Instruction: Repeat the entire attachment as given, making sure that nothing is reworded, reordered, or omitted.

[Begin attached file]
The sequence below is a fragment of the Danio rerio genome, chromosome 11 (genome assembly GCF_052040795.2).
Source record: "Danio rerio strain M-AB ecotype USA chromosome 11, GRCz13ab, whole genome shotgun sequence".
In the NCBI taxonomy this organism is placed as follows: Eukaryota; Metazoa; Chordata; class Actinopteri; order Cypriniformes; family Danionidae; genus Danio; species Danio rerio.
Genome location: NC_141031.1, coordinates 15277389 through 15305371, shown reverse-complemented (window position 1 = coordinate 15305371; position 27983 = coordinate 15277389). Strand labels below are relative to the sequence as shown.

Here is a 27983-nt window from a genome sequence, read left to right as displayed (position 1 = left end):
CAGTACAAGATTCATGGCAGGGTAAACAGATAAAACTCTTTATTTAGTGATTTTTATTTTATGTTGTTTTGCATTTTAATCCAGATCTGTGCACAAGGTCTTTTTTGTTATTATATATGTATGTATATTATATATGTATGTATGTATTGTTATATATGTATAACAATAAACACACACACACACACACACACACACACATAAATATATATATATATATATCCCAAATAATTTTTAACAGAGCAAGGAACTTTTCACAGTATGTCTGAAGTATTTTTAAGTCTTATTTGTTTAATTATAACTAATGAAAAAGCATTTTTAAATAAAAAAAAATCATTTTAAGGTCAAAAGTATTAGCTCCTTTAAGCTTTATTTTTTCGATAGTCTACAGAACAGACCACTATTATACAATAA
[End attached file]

The sequence below is a fragment of the Danio rerio genome, chromosome 11 (genome assembly GCF_052040795.2).
Source record: "Danio rerio strain M-AB ecotype USA chromosome 11, GRCz13ab, whole genome shotgun sequence".
In the NCBI taxonomy this organism is placed as follows: Eukaryota; Metazoa; Chordata; class Actinopteri; order Cypriniformes; family Danionidae; genus Danio; species Danio rerio.
Genome location: NC_141031.1, coordinates 15277389 through 15305371, shown reverse-complemented (window position 1 = coordinate 15305371; position 27983 = coordinate 15277389). Strand labels below are relative to the sequence as shown.

Here is a 27983-nt window from a genome sequence, read left to right as displayed (position 1 = left end):
CAGTACAAGATTCATGGCAGGGTAAACAGATAAAACTCTTTATTTAGTGATTTTTATTTTATGTTGTTTTGCATTTTAATCCAGATCTGTGCACAAGGTCTTTTTTGTTATTATATATGTATGTATATTATATATGTATGTATGTATTGTTATATATGTATAACAATAAACACACACACACACACACACACACACACATAAATATATATATATATATATCCCAAATAATTTTTAACAGAGCAAGGAACTTTTCACAGTATGTCTGAAGTATTTTTAAGTCTTATTTGTTTAATTATAACTAATGAAAAAGCATTTTTAAATAAAAAAAAATCATTTTAAGGTCAAAAGTATTAGCTCCTTTAAGCTTTATTTTTTCGATAGTCTACAGAACAGACCACTATTATACAATAA